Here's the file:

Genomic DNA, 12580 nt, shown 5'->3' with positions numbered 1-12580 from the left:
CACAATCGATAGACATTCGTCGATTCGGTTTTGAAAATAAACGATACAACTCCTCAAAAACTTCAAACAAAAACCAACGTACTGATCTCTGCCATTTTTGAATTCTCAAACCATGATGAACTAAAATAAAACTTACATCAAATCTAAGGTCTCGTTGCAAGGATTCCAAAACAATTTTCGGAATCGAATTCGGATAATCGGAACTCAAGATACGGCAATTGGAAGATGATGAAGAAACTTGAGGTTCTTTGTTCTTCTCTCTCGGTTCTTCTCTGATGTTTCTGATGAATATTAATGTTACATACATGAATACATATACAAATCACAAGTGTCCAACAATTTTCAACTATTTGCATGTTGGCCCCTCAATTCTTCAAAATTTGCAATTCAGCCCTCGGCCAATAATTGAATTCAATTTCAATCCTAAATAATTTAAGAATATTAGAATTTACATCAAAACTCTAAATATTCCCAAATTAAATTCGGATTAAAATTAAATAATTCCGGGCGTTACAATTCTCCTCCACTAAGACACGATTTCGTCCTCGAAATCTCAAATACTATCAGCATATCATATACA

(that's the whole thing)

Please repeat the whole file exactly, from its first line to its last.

Genomic DNA, 12580 nt, shown 5'->3' with positions numbered 1-12580 from the left:
CACAATCGATAGACATTCGTCGATTCGGTTTTGAAAATAAACGATACAACTCCTCAAAAACTTCAAACAAAAACCAACGTACTGATCTCTGCCATTTTTGAATTCTCAAACCATGATGAACTAAAATAAAACTTACATCAAATCTAAGGTCTCGTTGCAAGGATTCCAAAACAATTTTCGGAATCGAATTCGGATAATCGGAACTCAAGATACGGCAATTGGAAGATGATGAAGAAACTTGAGGTTCTTTGTTCTTCTCTCTCGGTTCTTCTCTGATGTTTCTGATGAATATTAATGTTACATACATGAATACATATACAAATCACAAGTGTCCAACAATTTTCAACTATTTGCATGTTGGCCCCTCAATTCTTCAAAATTTGCAATTCAGCCCTCGGCCAATAATTGAATTCAATTTCAATCCTAAATAATTTAAGAATATTAGAATTTACATCAAAACTCTAAATATTCCCAAATTAAATTCGGATTAAAATTAAATAATTCCGGGCGTTACAATTCTCCTCCACTAAGACACGATTTCGTCCTCGAAATCTCAAATACTATCAGCATATCATATACA